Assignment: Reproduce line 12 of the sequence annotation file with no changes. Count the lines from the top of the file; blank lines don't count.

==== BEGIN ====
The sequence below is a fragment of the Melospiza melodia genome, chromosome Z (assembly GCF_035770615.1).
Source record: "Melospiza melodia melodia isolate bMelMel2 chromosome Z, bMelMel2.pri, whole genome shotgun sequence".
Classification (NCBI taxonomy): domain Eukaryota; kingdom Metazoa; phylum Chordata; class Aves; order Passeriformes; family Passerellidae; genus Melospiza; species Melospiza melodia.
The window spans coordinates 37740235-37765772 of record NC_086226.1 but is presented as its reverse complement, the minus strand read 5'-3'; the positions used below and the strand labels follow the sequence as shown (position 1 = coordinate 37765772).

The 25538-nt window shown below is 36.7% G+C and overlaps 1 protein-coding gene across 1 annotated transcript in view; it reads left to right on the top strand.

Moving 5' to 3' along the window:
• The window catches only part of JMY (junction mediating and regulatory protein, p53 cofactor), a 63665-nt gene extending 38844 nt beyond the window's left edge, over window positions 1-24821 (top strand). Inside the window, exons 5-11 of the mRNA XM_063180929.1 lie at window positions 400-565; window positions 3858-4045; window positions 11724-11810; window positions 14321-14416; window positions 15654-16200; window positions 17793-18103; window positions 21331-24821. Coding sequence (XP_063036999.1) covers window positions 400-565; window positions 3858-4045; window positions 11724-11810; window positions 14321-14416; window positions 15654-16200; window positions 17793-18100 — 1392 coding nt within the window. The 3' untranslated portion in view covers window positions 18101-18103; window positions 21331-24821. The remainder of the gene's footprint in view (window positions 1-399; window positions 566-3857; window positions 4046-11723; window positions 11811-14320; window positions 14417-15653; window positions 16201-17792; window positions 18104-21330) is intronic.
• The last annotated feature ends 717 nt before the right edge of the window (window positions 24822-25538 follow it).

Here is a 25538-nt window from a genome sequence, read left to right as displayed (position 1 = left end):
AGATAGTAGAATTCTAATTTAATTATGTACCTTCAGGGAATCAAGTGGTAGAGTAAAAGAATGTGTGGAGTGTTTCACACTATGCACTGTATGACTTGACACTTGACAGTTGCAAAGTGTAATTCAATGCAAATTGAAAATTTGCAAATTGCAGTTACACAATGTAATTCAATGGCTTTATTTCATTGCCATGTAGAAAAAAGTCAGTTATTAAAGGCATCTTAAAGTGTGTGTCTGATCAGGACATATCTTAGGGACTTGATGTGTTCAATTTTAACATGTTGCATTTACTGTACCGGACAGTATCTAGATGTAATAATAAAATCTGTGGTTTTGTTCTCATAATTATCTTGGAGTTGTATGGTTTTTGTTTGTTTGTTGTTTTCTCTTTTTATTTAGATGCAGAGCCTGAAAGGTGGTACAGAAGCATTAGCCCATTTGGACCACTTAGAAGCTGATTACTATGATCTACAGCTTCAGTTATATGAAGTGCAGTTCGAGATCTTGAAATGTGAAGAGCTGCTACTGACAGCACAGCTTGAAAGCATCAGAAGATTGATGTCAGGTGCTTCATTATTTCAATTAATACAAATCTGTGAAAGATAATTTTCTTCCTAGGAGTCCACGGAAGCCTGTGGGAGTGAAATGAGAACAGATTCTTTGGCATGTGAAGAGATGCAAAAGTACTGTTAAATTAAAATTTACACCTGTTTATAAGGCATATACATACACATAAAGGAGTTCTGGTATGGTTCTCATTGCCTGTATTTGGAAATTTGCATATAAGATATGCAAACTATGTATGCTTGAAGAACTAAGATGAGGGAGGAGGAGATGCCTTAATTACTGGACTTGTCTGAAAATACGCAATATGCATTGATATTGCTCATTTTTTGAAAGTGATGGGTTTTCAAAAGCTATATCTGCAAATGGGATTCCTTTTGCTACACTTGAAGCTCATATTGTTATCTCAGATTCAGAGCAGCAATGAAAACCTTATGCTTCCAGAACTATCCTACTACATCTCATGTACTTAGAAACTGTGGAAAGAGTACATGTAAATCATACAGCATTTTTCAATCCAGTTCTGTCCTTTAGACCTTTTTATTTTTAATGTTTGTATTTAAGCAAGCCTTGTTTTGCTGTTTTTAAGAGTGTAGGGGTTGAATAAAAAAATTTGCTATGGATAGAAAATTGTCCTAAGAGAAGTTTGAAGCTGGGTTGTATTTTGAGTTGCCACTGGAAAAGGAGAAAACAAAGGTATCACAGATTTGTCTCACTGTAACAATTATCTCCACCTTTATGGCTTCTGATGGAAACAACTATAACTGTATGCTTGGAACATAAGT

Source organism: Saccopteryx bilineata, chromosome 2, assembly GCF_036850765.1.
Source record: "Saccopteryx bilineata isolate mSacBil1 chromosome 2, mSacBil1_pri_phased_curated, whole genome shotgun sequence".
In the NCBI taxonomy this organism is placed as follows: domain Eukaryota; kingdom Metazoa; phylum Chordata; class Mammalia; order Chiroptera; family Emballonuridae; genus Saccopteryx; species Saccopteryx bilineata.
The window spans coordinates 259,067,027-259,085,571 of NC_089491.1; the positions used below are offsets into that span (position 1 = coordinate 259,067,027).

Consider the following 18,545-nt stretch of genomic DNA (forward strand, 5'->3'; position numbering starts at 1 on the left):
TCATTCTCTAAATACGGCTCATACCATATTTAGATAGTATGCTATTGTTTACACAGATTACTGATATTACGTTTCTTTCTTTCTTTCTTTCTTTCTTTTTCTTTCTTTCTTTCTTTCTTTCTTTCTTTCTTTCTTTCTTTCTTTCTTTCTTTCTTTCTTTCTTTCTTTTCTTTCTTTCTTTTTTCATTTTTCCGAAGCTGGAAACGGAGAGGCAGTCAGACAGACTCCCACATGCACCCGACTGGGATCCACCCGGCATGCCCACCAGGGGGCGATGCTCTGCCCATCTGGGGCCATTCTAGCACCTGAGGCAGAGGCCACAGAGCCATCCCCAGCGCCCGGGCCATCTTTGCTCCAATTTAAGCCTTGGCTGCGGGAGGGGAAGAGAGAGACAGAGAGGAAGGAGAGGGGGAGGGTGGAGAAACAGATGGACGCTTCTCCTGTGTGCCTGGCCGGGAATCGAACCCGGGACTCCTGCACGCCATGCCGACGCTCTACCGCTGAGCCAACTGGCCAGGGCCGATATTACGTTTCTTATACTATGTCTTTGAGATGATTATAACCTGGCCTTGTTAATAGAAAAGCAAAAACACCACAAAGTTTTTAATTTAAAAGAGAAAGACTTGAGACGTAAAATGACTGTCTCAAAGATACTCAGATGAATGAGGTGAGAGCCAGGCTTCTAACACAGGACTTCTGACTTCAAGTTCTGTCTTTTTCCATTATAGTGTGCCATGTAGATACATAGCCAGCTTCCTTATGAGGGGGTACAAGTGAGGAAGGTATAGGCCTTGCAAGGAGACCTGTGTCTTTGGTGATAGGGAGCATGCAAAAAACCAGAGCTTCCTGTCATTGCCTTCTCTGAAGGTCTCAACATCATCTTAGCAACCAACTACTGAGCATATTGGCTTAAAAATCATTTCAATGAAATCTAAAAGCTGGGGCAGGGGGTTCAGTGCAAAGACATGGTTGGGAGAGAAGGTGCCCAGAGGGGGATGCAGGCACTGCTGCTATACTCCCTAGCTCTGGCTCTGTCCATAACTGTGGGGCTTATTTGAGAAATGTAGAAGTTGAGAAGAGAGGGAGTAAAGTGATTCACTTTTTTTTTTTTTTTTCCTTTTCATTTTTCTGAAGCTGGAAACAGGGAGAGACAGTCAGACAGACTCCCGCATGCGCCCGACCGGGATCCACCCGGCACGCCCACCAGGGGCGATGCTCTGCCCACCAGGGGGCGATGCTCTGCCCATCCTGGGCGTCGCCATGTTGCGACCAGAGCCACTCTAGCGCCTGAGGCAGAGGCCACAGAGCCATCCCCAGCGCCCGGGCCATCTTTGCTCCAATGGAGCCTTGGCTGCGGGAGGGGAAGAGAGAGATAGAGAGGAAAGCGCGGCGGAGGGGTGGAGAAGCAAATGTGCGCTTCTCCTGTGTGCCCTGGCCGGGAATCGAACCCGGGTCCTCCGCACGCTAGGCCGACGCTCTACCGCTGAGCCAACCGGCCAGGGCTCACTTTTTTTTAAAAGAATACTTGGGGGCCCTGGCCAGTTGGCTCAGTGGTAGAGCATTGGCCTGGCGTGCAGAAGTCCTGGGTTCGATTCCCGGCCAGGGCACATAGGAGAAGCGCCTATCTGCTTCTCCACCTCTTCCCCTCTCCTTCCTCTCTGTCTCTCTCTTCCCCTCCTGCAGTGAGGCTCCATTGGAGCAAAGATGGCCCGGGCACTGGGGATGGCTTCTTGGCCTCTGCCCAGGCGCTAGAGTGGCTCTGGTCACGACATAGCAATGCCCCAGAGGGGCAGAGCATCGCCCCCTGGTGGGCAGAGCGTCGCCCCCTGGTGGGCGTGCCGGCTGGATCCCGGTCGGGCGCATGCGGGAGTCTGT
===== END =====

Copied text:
Source record: "Saccopteryx bilineata isolate mSacBil1 chromosome 2, mSacBil1_pri_phased_curated, whole genome shotgun sequence".